This article was first published on Jan 22, 2015
A popular scheme offering incentives to firms to invest in technology and training - to boost productivity - should become a permanent fixture, but it needs to be more targeted.
Audit firm KPMG put forward the proposal on the Productivity and Innovation Credit (PIC) scheme among a number of suggestions it made in a pre-Budget wish list released yesterday.
The PIC scheme was introduced in 2010 and offers tax deductions or cash payouts to companies that invest in areas such as staff training, information technology or automation equipment to boost their productivity.
The scheme was enhanced and extended for another three years in last year's Budget, as part of the Government's raft of economic restructuring measures.
Productivity is still languishing, however, even as businesses keep grappling with the tight labour market and escalating costs.
Productivity shrank 0.5 per cent in the first three quarters of last year.
Many business figures have called for the Feb 23 Budget to further extend the PIC scheme and other well-known programmes like the Wage Credit Scheme, set to expire after this year.
The PIC scheme is "relevant to businesses, and not just for the next five to 10 years", said Mr Tay Hong Beng, head of tax at KPMG in Singapore, at a media briefing.
For the scheme to be sustainable, however, it should shift away from its broad-based, one-size- fits-all approach. Instead, it should be made more flexible and calibrated to different stages of a company's development, he said.
Companies should receive support in boosting productivity during their first three years on the programme.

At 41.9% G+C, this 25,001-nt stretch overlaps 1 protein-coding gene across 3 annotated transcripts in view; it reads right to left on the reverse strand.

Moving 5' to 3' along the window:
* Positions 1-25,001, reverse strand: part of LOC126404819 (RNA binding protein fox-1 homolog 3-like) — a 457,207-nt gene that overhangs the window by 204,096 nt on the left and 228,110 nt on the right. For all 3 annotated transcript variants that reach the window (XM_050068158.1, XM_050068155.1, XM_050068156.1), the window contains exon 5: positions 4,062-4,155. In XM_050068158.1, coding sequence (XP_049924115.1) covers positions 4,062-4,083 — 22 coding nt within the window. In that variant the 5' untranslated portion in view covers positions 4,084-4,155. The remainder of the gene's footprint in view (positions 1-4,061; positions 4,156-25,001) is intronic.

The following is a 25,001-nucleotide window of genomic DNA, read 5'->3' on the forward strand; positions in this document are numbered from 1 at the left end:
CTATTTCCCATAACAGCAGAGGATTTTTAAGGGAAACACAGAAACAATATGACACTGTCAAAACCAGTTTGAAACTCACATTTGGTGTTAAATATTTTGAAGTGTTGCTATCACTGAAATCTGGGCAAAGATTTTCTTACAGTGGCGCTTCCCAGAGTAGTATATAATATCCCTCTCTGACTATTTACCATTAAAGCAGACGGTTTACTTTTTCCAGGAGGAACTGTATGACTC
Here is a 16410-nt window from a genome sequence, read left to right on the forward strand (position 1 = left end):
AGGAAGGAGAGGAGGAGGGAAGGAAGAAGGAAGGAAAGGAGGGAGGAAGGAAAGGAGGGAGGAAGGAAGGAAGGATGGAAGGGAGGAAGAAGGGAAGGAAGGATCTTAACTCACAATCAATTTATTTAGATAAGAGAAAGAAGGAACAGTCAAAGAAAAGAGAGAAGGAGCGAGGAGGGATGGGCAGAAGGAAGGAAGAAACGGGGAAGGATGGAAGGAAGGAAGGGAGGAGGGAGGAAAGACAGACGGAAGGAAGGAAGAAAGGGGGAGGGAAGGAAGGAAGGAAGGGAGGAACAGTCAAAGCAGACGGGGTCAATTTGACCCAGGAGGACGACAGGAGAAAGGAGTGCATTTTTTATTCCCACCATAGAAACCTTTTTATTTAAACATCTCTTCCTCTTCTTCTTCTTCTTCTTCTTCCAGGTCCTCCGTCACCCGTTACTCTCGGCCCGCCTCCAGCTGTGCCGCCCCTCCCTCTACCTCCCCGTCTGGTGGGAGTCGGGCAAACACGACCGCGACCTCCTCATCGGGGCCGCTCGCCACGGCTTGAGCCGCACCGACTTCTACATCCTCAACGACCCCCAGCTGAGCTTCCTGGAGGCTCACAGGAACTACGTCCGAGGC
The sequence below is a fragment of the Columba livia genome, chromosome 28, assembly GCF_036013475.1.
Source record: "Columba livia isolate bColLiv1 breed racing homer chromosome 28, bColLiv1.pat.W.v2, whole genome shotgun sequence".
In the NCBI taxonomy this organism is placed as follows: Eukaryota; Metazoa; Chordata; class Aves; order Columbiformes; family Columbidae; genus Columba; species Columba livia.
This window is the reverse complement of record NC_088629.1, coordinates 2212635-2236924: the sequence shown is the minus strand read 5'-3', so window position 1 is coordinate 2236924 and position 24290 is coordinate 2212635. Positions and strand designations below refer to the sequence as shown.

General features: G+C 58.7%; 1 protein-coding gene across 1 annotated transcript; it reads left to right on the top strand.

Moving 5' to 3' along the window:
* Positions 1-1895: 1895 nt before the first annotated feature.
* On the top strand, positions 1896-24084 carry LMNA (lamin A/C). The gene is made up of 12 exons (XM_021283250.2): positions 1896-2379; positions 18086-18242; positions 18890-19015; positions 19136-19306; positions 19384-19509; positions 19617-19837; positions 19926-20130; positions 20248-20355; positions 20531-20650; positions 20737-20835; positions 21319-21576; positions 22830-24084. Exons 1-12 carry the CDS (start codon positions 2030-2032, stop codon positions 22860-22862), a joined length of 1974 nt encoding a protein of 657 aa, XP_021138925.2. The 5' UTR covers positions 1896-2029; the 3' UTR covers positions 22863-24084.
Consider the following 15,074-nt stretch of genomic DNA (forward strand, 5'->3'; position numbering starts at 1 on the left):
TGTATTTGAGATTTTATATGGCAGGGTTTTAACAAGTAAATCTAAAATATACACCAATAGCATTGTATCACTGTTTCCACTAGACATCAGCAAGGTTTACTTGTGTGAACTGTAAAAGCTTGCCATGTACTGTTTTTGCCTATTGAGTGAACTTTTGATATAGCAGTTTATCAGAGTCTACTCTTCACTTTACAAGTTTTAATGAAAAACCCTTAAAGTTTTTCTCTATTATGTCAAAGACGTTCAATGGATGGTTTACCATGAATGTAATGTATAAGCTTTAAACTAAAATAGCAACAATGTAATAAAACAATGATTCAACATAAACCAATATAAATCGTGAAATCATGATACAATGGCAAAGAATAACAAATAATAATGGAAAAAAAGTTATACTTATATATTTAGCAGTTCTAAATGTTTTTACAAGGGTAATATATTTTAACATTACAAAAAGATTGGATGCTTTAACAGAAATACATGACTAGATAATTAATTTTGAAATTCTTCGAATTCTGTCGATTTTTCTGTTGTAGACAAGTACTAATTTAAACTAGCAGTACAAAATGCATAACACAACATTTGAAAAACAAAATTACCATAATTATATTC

Firms can then graduate on to the next stage of the scheme, which will last five years and provide help for innovation-driven activities and internationalisation.
A pre-Budget poll of 203 companies conducted by KPMG showed that 40 per cent of small and medium-sized enterprises (SMEs) have used the PIC scheme to defray operating expenses.
"PIC claims have gone up over the years but there has been no correlation with productivity growth," said Mr Tay.
"Many of these claims could have been used to defray expenses without any direct impact on productivity."
Singapore International Chamber of Commerce (SICC) chief executive Victor Mills, who was at yesterday's briefing, said productivity-boosting efforts have to be more sector-specific.
"We cannot fritter away financial resources in a scatter-gun approach," he added.
KPMG also called on the Government to make innovation-related incentives more accessible, and provide more support for companies' research and development (R&D) efforts.
The audit firm's pre-Budget survey showed that 63 per cent of respondents want more access to existing R&D tax incentives, and a broader definition of R&D to include non-science and non-technology-based innovations.
Mr Ang Yuit, vice-president of the Association of Small and Medium Enterprises, said "the bar is set too high" for SMEs to take advantage of many existing R&D programmes.
"We need to shift the focus towards fine-tuning business processes for productivity... When it comes to activities which fall somewhere between purchasing iPads and carrying out R&D, SMEs' claims are often turned down," he said.
KPMG's suggestions also call for tax allowances for home- grown brands, in line with the nation's 50th anniversary.
Existing rules grant tax benefits to a company which buys an established brand. However, these tax benefits do not apply to brands developed internally.
"The schemes have largely been centred around expenditure - companies have to incur costs before they can benefit. We've been focusing on how much companies spend, rather than the outcomes," said Mr Tay.